- England in New Zealand 2012-13
Flower: Don't load pressure on Root
Andy Flower, the England team director, has cautioned against over-hyping Joe Root's early success at international level after his form prompted discussion as to whether he should immediately be promoted to open in Tests, and which of the established top order he could force out for the 2013 Champions Trophy.
With the new split coaching role that has Ashley Giles in charge of the limited-overs squads, Flower has not been around the team during Root's impressive run in India and New Zealand since the start of this year. However, Flower did see at first hand Root's Test debut in Nagpur, where he made 73 off 229 balls in the first innings to help England towards their series-clinching draw.
Root gave another composed display during England's warm-up match against the New Zealand XI in Queenstown - scoring 49 in the first innings and contributing useful overs during the three-wicket defeat - ahead of a series where he is pencilled in to retain the No. 6 position he had in Nagpur.
Root has already been given tags ranging from the opener-in-waiting to a future England captain, so while acknowledging what he had achieved in the embryonic stage of his career, Flower hoped expectations would not become too inflated.
"You've got to remember Joe Root has played one Test match," he said. "I think everyone should keep a little calm about his prospects. No one knows exactly how he's going to do, not Joe and none of us.
"But he has handled himself very well in the international competition and the opportunities he's been given so far. We look forward to him having a very successful career, but he's got to take it one step at a time - as do all of us."
Another impact of Root's emergence has been to increase the pressure on Nick Compton. Debate continues about one of the few questionable places in the England Test line-up despite Compton's solid performances in India. He made only 21 and 1 against the New Zealand XI to be, along with Kevin Pietersen, the most short of time in the middle.
"I thought Nick played really well in India," Flower said. "He had some tricky situations to deal with there - some extreme subcontinent conditions, obviously the pressure of playing in India for the first time. I thought he did extremely well out there, without getting the huge score. He put on some really valuable partnerships with Cook.
"He missed out in this game, having spent a bit of time there in the first innings when the ball was darting around. He's a good player."
The England squad made the three-hour journey to Dunedin, the venue for the first Test, on Sunday but before leaving picture-perfect Queenstown, Flower also reflected on a performance against the New Zealand XI that was less pleasing on the eye than the backdrop.
In both innings the top order failed to impose itself - the first innings was guided by a pleasing performance from Ian Bell and Matt Prior boosted the second - and the pace bowling was less-than-convincing as the New Zealand XI lost just seven wickets in each innings, chasing down 334 on the final day with eight balls to spare.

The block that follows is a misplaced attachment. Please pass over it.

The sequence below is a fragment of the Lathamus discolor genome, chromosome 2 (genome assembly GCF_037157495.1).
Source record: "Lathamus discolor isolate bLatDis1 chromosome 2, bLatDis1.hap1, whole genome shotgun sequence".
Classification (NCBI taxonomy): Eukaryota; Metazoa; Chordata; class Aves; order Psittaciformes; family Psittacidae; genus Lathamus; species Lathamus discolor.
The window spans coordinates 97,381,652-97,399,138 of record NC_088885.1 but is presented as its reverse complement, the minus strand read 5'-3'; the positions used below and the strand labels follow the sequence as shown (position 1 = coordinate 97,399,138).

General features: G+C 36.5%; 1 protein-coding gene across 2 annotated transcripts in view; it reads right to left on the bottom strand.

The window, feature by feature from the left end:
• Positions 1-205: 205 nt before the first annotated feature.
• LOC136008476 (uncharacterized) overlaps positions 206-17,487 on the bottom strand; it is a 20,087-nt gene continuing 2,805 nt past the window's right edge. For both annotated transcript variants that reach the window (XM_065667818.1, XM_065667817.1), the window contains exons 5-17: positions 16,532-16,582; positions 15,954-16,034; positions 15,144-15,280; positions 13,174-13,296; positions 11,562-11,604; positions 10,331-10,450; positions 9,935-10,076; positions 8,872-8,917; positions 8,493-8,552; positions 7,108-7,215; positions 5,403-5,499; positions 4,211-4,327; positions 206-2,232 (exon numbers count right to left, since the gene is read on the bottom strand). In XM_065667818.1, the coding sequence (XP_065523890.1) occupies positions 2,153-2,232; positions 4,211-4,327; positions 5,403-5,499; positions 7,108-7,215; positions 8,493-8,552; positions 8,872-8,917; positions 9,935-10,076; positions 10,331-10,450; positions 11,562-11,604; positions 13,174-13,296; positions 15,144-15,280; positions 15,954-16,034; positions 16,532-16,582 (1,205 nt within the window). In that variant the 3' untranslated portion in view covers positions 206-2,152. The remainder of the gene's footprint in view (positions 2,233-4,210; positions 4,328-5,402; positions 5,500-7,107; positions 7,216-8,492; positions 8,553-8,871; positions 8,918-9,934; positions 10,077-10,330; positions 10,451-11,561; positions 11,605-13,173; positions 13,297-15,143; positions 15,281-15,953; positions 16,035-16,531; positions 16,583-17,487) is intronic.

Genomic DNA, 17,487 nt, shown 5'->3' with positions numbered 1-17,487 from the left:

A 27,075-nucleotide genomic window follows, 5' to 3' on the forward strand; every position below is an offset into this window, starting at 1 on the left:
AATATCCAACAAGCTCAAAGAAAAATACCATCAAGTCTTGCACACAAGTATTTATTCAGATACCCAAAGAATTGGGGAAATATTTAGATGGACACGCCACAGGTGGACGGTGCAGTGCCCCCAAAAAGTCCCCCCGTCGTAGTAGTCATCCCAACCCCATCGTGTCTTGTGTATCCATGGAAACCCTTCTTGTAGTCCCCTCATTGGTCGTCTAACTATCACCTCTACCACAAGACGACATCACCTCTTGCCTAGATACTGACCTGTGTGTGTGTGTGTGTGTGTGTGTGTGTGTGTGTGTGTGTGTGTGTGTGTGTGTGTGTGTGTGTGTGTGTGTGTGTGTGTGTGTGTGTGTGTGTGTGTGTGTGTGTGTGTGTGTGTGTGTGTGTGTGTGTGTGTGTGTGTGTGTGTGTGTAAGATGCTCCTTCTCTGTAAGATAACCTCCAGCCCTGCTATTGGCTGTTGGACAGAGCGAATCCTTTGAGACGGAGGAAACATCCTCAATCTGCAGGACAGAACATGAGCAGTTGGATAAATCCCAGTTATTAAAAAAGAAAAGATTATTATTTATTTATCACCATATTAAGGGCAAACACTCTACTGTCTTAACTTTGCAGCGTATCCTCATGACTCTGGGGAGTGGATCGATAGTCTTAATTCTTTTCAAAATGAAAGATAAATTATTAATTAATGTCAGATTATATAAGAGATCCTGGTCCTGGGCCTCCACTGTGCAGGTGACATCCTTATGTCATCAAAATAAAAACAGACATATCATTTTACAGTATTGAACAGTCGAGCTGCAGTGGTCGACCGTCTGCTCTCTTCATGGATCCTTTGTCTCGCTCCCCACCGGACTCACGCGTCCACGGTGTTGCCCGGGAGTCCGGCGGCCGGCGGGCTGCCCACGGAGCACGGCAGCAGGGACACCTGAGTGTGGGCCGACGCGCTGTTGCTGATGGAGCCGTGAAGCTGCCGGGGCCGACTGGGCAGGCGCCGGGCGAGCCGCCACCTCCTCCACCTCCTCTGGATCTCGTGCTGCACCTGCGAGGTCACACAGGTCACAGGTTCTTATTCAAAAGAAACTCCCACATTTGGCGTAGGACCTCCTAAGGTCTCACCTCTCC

"Winning is a great habit to keep, but they played pretty well and I thought we were a little sloppy in a few areas," Flower said. "But there were some good things to come out of that game. I thought Bell and Prior were excellent with the bat.
"The bowlers, after a poor first-innings display, all got better in the second innings. It's not ideal, losing. But the crux of the matter is the first Test is four days away, and that's when it will count.
"I think there was ring-rustiness there, without a doubt. That was obvious for all to see. The point of playing these games is to get ready for the first Test. It was an excellent game of cricket ... all in all, a very good outing for everyone."
No one was rustier than seamer Graham Onions who had a forgettable match, ending with figures of 1 for 213 from 38 overs, which means Stuart Broad is assured of a return to the Test team although, as ever, Flower would not confirm any selection decisions. Broad was the pick of England's quicks as he put his troublesome heel through a solid work out, maintaining good pace in multiple spells, and did not appear hindered at any point.
"I'm very pleased," Flower said. "His heel is obviously a worry to him and to us. But it reacted well to the number of overs he bowled, and he came through it well. He is fit and available for selection for the first Test."
Still, half of England's bowling attack in the first Test will be pushing bodies that are not in prime order. Along with Broad's heel there is Graeme Swann's elbow to monitor. He spent six overs off the field on the final day in Queenstown, when he sent down 20 overs in total, for what was termed 'routine' work on the elbow, which underwent surgery in 2009 and will remain a concern for the rest of Swann's career.
Swann will have an immense workload in the next 12 months - unlike the quicks he is unlikely to consistently have someone to share the burden - and 15 Tests between now and the end of the back-to-back Ashes, not to mention the Champions Trophy, could stretch his joint to breaking point.
"Inevitably, there are niggles - the stresses and strains that are put on their bodies mean there always are," Flower said. "But at the moment everyone is fine."
Flower was also confident that, despite the bowling attack struggling in the absence of James Anderson and Steven Finn, there were enough resources to cover whatever situations occur.
"We've got some very fine international bowlers. That's why we've had a lot of success recently. We're always conscious of the contingency plans in case some of our star bowlers get injured - and because of the nature of the job they do, they are going to get injured. I am confident that, if we do have injuries, we will have bowlers who can create pressure and chances."
Andrew McGlashan is an assistant editor at ESPNcricinfo